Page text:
Time to Remember
Theatre Review: Emerald Coast Theatre Company's' "Eleemosynary" wows with words and commanding performances.
The vacant storefront of the former Coldwater Creek at Grand Boulevard has been transformed into an effective black box theatre for the current theatrical offering of Emerald Coast Theatre Company, Eleemosynary. As you walk in the doors, you are greeted by an showcase of local Artists for the pre-show art show. The store is divided from front to back by a black curtain which upon entrance reveals a an intimate space with the stage (a series of simple multi-level black platforms) to the right and a few rows of seats in front of them. It's an intentional design concept that focuses all attention on the actors and the words. What glorious words they are.
The story is hard to encapsulate in a summary as it is the language of the play and the laser-sharp characterizations of the talented actresses that bring this world to vivid life. Three generations of women, each brilliant and unique in their own way. The self proclaimed "eccentric" Dorthea puts the grand in grandmother. Prone to florid dress and wild ideas, she has alienated her daughter Artie through an upbringing of pushing her to think outside of the box. Artie (short for Artemis) is analytical, brilliant, and a bit shortsighted and rebellious to her mothers quirks and flights of fancy (a childhood incident involving home-made wings illustrates a momentous break in their relationship). Artie has a daughter, Echo, who Artie abandons to Dorthea after an exciting job opportunity arises, far from her mothers grasp. The play makes a strong case for a combination of nature and nurture as Echo grows to be precociously intelligent (like her mother) and open and free( like her grandmother).One of the joys of the play is Echos' love of words- throughout the show she spells words in practice for an upcoming spelling bee. The spelling of words becomes her only way of communicating with her distant mother who repeatedly calls to quiz her and nothing more. The mere act of spelling has a musical quality to it, and instead of being put off by the constant spelling, I felt a twinge of excitement (especially in the first few lines of the play when she pronounces and spell eleemosynary, unlocking the puzzle of the title, )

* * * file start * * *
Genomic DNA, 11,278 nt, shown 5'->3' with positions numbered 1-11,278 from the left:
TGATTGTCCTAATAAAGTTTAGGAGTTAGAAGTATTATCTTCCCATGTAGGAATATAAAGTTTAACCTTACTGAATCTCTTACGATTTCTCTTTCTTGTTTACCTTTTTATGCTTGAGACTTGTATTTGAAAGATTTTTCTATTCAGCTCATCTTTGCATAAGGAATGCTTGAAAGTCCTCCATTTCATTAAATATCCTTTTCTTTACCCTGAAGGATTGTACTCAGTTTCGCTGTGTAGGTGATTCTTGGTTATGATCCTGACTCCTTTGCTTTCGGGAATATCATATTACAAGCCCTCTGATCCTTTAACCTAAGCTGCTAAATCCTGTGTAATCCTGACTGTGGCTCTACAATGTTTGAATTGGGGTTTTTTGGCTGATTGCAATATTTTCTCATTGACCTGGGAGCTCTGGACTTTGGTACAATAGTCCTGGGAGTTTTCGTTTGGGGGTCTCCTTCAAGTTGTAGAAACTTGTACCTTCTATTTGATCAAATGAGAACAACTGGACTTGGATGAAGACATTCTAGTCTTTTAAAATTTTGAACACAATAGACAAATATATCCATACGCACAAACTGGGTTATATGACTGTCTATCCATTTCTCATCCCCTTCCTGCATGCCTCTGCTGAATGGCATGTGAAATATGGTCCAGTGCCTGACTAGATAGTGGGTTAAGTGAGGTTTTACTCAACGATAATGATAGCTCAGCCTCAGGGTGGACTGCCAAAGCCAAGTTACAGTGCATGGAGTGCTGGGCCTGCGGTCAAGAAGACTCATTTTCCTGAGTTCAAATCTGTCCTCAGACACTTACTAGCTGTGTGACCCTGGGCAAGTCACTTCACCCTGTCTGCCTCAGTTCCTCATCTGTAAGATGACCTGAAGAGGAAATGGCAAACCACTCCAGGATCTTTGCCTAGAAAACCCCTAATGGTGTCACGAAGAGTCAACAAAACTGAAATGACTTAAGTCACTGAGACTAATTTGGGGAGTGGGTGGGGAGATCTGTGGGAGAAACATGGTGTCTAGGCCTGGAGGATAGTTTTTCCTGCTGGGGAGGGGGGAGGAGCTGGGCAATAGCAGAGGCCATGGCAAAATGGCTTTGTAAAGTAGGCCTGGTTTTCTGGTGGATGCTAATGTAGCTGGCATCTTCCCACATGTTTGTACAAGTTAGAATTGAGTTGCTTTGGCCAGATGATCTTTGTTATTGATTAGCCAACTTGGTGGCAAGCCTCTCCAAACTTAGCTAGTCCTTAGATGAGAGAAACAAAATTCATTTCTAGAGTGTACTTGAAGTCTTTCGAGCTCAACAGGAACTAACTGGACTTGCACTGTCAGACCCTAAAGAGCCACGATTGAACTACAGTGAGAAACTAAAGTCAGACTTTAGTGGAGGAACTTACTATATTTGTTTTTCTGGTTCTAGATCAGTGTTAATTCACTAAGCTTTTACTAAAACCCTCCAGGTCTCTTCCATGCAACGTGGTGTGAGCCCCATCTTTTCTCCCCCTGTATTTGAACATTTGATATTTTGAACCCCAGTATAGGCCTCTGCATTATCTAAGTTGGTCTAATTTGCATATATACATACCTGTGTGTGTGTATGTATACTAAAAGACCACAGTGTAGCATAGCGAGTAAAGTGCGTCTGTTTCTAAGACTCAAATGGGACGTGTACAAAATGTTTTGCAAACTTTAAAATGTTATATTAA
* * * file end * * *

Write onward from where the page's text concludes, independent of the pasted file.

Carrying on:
The play illustrates beautifully family dynamics and dysfunction and I found it universally relatable. Director Nathaniel Fisher keeps the pacing brisk and keeps the material from feeling overly sentimental. Costume designer Anna Fisher perfectly defines the characters with well chosen pieces (Dorthea in a stunning multicolored caftan, Artie in drab business wear, Echo in a mismatched blending of the two styles creating her own unique style of her own).
Darla Briganti is charismatic. You just can't take your eyes off her. Her Dorthea has a twinkle in her eye and a joi de vivre that is mesmorizing. This seasoned actress captivates even when lying prone on the stage (Dorthea has suffered a stroke). Sharon Biermann has the less showy role as Artie, who is closed off and steely, yet Biermann imbues her with a strength that shines through, and is just as powerful as her castmates. Rachel Nussbaum plays Echo with an openness of spirit and a heartbreaking innocence,
Three powerhouse performances, but many more reasons to see this play. This is what theatre can do, what it can achieve. I left fighting back tears, but inevitably relished the emotions it evoked. Go see it. I promise you, you won't be disappointed.
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